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Kansas vs. Davidson Preview
Kansas vs. Davidson Preview
Kansas vs. Davidson
By Chris David
The last piece to this year’s Final Four will be settled on Sunday evening when No. 10 Davidson (29-6 straight up, 21-11 against the spread) looks to shock the college basketball world -- again -- in a battle against No. 1 Kansas.
Even though the Jayhawks have lived up to their top billing, the Midwest Regional has been all about Davidson and shooting guard Stephen Curry. The sharpshooter put on another show and led his squad to a 73-56 upset win against second-seeded Wisconsin.
The Wildcats and Badgers were all square 36-36 after the first 20 minutes before Curry took over the game. The senior poured in 22 of his 33 points in the second half and connected on 11-of-22 attempts, including six 3-pointers.
Davidson cashed tickets as a 5½-point underdog and some money-line players were fortunate to drill a plus-200 (Bet $100 to win $200) ticket as well.
The combined 129 points slipped ‘over’ the closing total of 127. The ‘over’ has gone 3-0 in all three of Davidson’s tournament games.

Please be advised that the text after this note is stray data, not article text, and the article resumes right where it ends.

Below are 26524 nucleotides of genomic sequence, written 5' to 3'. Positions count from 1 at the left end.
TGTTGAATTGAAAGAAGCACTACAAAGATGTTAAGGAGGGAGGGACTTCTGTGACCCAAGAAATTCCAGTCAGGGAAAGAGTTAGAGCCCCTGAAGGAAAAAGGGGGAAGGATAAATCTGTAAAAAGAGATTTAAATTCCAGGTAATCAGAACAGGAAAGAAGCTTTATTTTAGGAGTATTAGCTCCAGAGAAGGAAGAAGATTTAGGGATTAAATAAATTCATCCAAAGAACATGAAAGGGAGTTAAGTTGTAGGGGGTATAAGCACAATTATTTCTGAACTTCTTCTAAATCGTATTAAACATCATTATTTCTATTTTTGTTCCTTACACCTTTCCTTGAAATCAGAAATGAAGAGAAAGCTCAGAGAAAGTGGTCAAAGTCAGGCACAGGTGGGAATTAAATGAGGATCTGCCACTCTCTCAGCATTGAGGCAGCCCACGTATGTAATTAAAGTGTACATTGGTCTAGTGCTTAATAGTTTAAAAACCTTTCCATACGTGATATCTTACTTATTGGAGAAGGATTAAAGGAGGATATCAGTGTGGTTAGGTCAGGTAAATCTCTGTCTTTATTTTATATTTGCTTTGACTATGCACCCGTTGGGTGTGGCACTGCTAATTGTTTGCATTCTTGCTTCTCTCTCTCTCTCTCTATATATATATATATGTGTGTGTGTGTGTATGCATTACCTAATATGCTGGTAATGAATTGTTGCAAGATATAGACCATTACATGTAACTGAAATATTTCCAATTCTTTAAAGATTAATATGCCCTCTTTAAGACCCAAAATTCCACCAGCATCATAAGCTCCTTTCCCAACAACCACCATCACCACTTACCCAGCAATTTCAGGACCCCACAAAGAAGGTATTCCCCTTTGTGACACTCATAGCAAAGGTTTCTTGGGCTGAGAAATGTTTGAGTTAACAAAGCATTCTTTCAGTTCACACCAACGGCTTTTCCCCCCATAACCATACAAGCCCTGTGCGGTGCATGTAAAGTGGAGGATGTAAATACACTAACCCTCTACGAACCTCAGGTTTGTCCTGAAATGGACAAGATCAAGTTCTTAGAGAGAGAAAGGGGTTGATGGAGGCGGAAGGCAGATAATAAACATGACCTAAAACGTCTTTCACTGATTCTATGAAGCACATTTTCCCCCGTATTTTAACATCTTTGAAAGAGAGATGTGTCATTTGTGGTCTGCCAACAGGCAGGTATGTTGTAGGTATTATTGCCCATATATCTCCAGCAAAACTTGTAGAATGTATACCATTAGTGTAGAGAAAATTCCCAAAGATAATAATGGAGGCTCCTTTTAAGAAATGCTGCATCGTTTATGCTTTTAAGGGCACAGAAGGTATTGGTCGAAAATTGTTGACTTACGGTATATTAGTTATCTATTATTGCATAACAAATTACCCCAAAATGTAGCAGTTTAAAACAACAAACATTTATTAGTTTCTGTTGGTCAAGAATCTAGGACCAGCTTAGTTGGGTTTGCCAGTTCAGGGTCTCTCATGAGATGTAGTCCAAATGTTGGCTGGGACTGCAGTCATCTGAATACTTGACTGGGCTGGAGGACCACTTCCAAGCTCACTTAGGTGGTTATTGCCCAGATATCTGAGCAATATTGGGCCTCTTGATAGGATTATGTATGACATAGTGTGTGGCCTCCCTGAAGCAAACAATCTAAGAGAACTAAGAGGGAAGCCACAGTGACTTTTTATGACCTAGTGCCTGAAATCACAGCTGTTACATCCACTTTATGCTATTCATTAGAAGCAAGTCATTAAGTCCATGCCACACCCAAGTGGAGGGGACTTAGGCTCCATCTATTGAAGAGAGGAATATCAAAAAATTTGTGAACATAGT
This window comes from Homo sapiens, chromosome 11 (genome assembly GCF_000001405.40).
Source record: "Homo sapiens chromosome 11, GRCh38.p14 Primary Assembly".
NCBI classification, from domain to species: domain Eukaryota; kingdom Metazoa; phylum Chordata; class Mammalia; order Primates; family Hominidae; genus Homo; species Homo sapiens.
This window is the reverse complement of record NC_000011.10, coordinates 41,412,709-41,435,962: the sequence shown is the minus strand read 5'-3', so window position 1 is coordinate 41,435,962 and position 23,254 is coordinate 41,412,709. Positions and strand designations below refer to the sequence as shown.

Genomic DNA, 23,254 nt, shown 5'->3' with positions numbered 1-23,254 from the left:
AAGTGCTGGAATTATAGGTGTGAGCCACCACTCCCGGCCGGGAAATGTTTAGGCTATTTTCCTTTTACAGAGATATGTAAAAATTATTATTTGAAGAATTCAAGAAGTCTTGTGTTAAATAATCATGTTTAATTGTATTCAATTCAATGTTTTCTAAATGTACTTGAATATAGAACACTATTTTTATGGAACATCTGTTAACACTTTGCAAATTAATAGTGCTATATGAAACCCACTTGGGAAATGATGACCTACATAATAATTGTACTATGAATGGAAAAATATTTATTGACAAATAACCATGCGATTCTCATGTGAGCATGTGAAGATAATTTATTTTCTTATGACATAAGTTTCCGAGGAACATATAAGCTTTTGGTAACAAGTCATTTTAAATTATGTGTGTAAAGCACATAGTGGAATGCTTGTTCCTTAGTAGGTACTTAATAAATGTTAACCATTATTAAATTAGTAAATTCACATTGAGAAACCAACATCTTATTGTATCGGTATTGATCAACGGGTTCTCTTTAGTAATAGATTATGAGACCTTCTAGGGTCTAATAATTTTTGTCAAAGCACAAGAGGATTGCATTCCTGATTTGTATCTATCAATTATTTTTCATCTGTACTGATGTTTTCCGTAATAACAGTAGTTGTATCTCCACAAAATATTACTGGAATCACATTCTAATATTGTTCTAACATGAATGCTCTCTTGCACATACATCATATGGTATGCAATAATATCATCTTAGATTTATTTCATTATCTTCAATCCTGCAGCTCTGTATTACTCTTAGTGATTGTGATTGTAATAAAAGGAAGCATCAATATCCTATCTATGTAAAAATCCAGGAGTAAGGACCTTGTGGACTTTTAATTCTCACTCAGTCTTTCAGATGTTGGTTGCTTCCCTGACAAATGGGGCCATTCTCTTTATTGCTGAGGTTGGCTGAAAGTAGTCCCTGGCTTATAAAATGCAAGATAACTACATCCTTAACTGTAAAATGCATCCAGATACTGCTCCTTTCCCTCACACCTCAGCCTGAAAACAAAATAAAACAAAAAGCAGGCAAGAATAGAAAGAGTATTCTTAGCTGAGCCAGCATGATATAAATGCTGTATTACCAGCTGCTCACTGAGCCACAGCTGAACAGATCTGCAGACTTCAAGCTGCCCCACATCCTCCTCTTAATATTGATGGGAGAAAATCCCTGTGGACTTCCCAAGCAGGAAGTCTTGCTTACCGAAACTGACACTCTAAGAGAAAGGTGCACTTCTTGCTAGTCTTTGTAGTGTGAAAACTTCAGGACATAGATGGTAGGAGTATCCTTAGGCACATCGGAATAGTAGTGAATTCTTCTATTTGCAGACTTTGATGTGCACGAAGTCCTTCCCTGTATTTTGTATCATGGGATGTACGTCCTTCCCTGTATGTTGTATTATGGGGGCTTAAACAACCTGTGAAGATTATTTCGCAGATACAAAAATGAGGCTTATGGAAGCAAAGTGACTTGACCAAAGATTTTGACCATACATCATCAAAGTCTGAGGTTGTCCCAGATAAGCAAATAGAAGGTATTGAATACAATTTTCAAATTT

“It’s hard to bet against the Wildcats’ offense, which has been very consistent in the tournament. The school has been tested against solid foes in Georgetown and Wisconsin and still managed to post 70-plus points in each contest,” said VegasInsider.com handicapper Mark Fox.
“Kansas likes to play fast and that might be its downfall in this game, especially against a Davidson offense that has netted 29 3-pointers in the tournament.”
Prior to the tournament, Georgetown (36.6%) and Wisconsin (38%) were ranked first and third nationally in field goal percentage defense. Right behind that pair is Kansas (38%), who sits in the fourth position.
The Jayhawks are solid defensively, but head coach Bill Self’s squad has a very aggressive offense. Kansas led the nation this year in scoring margin at 20 points per game.
Nothing has changed in the tournament with the school dominating their first three opponents by an average of 19.3 points per game, including a 73-56 win over Villanova in the regional semifinals. The Jayhawks opened up a 41-22 lead at the break and coasted to cover as 12-point favorites. Kansas saw the ‘under’ cash for the third straight game, as the combined 129 points dipped ‘under’ the closing total of 149.
The Wildcats shot themselves out of the tournament by going 3-of-17 (17.6%) from downtown. Meanwhile, Kansas hit 8-of-19 from 3-point land and was paced by Brandon Rush’s 16 points on 50 percent shooting.